ABDOMINAL compartment syndrome (ACS), first suggested in 1863 by Marey, is a term used to describe a constellation of physiologic sequelae of increased intra-abdominal pressure (IAP) or intra-abdominal hypertension (IAH).1 It is characterized by a tensely distended abdomen, elevated IAP and peak airway pressure, impaired ventilation associated with hypoxia and hypercarbia, decreased urine output, increased systemic vascular resistance, and decreased cardiac output. Although ACS may be associated with many clinical scenarios, it is often seen in the patient with trauma who has multiple injuries following aggressive fluid resuscitation. Patients with trauma who require lengthy operative procedures often develop the triad of hypothermia, acidosis, and coagulopathy. Abbreviated or (damage-control) staged laparotomy is used to allow adequate correction of these conditions with a set period of resuscitation in the surgical intensive care unit (ICU) prior to definitive repair and closure of the abdominal wall.2 To preserve the fascia, to provide ease of surgical reexploration, and to prevent the development of ACS in this high-risk subset of patients, many temporary abdominal closure techniques have been used. These techniques include towel clip skin closure (leaving fascial edges unapproximated), a sterile intravenous bag open and sewn to fascial edges (Bogata bag), or synthetic patch placement sutured to fascial edges. More recently the vacuum-pack technique has come into favor.3 This technique has proven to be efficient and allows for safe transport and even prone positioning of the patient if needed.4 Despite these attempts to obviate IAH by maintaining the abdomen open, we have observed that some patients with these temporary abdominal closures will go on to develop ACS. For this article we have defined this clinical entity as open abdomen ACS. The purposes of this article are to determine if any resuscitation indices might help predict the patients at risk of developing ACS in the open abdomen and to define its associated mortality.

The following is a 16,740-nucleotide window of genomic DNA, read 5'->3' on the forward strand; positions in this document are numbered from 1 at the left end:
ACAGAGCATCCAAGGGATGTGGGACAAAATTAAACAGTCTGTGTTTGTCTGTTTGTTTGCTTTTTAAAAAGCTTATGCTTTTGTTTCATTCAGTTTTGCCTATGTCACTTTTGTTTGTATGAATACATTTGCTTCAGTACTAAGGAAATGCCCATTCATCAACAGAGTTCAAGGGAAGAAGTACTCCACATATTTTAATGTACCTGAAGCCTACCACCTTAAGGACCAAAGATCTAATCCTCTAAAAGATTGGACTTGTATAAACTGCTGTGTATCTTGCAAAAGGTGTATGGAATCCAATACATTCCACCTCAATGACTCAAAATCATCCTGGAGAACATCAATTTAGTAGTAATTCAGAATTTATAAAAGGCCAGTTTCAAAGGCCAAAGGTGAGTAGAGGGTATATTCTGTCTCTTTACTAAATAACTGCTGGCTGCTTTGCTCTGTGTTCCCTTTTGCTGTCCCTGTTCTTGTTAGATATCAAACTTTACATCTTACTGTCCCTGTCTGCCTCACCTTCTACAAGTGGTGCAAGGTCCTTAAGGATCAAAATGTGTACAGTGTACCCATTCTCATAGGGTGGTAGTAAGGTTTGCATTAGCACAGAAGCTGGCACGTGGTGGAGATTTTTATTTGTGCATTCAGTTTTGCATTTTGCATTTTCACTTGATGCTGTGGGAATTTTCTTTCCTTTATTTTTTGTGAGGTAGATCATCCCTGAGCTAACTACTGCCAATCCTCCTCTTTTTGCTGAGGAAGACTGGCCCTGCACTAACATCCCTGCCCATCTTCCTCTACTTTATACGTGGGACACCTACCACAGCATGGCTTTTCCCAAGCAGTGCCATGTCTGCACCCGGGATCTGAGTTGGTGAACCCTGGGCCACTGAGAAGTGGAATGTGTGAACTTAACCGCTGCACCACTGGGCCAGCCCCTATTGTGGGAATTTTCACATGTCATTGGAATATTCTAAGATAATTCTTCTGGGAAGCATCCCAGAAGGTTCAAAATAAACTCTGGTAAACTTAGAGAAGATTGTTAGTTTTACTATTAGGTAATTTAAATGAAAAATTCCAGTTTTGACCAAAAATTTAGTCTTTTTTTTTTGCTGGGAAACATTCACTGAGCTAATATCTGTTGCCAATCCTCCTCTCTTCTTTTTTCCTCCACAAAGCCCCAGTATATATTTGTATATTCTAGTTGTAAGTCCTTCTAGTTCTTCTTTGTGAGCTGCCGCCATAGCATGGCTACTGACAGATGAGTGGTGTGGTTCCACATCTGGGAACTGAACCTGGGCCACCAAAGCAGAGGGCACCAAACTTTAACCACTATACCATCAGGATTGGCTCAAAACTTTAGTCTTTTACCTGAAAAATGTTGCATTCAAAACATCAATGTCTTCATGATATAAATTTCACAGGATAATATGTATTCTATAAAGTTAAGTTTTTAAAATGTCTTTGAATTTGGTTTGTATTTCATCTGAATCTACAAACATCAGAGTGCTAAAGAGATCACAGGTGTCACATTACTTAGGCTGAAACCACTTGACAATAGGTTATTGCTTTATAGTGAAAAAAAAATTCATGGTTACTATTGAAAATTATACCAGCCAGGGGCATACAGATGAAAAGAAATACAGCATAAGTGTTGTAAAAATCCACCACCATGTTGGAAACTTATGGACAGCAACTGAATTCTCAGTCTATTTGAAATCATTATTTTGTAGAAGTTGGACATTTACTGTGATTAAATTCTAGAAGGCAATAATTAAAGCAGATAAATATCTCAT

A retrospective review of patients with an open abdomen treated with vacuum packed dressings was performed at our urban, level I trauma center. The vacuum packed dressing used has been well described in the literature5,6 and consists of a large antimicrobial incise drape (Ioban; 3M Health Care, St Paul, Minn) sheet held adherent side up as a sterile blue surgical towel is placed on top. The edges of the towel are then enfolded by the antimicrobial incise drape. This dressing is then placed subfascially with the antimicrobial incise drape side facing the peritoneal cavity to ensure that the bowel is in contact with a nonadherent surface. Two flat Jackson-Pratt drains are then laid alongside the subfascially placed antimicrobial incise drape–towel dressing and their tails brought out through separate skin stab wounds cephalad to the upper apex of the incision. A second large antimicrobial incise drape sheet is then placed adherent side down over the abdomen and the intra-abdominal antimicrobial incise drape–towel dressing. No effort is made to approximate skin edges or force the abdominal wall edges together. Concurrently, the drains are placed to low-pressure, continuous wall suction creating a vacuum. The drains allow controlled egress of fluid and the layered plastic dressing maintains a sterile, waterproof barrier.